The Ruth McClellan Abronski Splinter Hill Bog Preserve.
Joe Cuhaj

3. Ruth McClellan Abronski Splinter Hill Bog Preserve, Bay Minette

The Ruth McClellan Abronski Splinter Hill Bog Preserve is described as one of the most visually stunning pitcher plant bogs in the world. In season, thousands upon thousands of the white-top carnivorous pitcher plants bloom for almost as far as the eye can see.

A pitcher plant is a long tubular plant with a flap on top. Inside the tube is a sweet nectar that attracts insects. The insects go in, but they never come out.

The preserve has a 3.1-mile out-and-back hike that is easy for people of all ages to walk. The old dirt road and occasional narrow dirt footpath take you through the pine forest across a couple of creeks, including the tannin-colored waters of Dyas Creek, passing brilliant wildflowers in season such as sundews, butterworts, milkwort, and orchids.

The main attraction, however, are those acres of pitcher plants that can be viewed only a half mile from the parking lot. The walk to the view is ADA accessible.

The best time to visit is when the pitcher plants bloom, generally from April through the end of June. The preserve is open from sunrise to sunset. And don’t forget your insect repellent.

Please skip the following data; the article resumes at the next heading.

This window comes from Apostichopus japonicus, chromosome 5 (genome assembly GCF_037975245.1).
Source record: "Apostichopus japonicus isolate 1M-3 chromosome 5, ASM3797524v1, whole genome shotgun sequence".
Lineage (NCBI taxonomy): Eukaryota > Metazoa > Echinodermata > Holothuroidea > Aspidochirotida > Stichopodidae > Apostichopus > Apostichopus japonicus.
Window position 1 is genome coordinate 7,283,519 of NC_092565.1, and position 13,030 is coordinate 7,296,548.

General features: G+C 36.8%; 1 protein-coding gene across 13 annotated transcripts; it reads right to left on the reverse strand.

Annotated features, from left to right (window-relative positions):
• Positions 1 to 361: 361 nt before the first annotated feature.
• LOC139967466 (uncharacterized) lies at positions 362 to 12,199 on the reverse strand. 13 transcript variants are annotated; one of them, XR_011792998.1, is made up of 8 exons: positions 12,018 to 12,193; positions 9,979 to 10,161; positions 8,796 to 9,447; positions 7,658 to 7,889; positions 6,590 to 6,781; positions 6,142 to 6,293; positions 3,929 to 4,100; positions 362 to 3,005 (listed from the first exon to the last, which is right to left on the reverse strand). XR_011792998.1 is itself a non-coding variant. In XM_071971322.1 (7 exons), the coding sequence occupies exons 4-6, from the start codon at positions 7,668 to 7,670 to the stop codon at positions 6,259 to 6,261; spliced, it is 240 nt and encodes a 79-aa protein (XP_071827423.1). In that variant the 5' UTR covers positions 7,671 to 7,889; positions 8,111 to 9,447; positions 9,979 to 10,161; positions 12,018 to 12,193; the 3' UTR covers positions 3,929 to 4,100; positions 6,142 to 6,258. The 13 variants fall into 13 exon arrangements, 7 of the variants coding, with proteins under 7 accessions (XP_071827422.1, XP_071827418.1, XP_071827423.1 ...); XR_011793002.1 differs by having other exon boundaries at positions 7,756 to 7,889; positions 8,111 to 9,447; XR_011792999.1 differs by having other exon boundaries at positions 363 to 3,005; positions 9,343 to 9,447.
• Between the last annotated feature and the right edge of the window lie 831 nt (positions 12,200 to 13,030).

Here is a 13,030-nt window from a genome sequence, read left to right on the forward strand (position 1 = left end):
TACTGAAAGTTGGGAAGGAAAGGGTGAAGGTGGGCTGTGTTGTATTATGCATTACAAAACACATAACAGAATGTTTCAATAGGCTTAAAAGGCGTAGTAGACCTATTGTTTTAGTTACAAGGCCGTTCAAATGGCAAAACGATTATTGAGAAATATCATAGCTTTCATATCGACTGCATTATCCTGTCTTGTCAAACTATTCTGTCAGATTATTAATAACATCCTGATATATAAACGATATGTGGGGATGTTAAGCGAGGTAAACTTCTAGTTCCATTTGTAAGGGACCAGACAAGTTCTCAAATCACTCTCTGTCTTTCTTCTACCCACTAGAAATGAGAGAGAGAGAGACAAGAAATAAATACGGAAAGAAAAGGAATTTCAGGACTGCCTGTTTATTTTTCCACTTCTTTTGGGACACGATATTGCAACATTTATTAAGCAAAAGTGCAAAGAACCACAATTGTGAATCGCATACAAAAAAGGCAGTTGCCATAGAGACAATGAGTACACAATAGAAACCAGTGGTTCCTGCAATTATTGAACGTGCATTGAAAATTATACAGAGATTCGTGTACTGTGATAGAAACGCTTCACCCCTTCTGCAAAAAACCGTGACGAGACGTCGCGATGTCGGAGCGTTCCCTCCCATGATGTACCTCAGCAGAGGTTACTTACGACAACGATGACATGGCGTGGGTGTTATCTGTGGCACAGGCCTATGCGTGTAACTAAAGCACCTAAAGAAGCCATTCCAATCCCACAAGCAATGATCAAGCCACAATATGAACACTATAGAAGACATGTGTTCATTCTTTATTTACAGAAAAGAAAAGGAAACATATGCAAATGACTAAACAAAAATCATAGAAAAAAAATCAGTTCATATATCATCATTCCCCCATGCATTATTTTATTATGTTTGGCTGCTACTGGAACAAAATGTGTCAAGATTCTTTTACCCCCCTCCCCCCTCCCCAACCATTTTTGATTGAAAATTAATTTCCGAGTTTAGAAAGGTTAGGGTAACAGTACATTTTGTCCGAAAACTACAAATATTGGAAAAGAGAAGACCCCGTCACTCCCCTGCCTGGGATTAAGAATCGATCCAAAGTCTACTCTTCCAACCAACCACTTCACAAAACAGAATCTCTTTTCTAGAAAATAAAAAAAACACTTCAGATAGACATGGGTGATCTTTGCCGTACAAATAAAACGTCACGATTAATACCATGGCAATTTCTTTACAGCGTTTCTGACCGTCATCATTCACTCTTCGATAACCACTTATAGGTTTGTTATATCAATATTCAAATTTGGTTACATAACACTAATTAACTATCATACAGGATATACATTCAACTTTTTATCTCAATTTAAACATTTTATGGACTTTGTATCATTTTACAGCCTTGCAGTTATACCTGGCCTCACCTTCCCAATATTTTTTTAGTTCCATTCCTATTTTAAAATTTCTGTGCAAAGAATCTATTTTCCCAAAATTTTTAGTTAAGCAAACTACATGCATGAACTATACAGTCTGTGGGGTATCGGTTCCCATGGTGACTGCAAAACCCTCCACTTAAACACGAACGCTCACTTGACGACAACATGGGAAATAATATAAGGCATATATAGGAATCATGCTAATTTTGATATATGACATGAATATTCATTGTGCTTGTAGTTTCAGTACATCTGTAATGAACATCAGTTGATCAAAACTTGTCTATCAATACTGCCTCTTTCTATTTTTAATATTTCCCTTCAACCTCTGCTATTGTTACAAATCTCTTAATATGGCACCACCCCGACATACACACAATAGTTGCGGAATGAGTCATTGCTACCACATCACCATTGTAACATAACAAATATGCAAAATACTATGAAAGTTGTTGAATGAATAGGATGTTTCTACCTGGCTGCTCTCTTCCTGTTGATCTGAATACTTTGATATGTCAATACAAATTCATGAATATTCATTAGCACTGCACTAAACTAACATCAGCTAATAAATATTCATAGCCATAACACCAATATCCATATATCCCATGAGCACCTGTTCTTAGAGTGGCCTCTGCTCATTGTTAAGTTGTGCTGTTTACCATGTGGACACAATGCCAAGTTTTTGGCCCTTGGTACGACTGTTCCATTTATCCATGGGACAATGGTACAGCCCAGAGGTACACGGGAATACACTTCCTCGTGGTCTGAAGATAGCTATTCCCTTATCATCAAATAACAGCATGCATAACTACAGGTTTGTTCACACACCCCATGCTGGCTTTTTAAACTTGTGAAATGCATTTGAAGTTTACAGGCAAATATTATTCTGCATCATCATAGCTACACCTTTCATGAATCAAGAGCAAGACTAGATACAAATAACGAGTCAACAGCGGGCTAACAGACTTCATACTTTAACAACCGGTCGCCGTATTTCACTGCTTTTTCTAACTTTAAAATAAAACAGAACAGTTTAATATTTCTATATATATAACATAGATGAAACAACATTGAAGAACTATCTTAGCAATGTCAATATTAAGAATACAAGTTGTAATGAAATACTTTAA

The Audubon Bird Sanctuary on Dauphin Island, Alabama.
Joe Cuhaj

4. Audubon Bird Sanctuary, Dauphin Island

Alabama’s barrier island, Dauphin Island, is known as “America’s Birdiest Town,” and for good reason. The island has been recognized by the National Audubon Society as one of the top four locations for bird-watching in the world. In fact, they call it a “globally important location for bird migration.”

It’s no wonder, then, that the island and the Audubon Society created the 137-acre Audubon Bird Sanctuary. In the sanctuary’s coastal forest of slash pines, scrub oaks, saw palmettos, wax myrtles, and Southern magnolias, you can spot more than 100 species of birds that either live on the island year round or migrate in every year.

The sanctuary has 3 miles of easy walking trails that loop around and interconnect, giving you a choice of routes. They lead through a magnificent maritime forest past a shimmering lake and a reptile-loaded swamp with an observation platform to a beautiful view of the Gulf of Mexico from the island’s dog-friendly beach.

The sanctuary is open from sunrise to sunset. While swimming is allowed on the beach, there are no lifeguards, so swim at your own risk and do not swim if there are red flags flying that indicate dangerous rip currents. Alligators may be present in the lake and swamp, so keep your distance and your grandchildren (and dogs) close at hand. Oh, and don’t forget bug spray in the summer.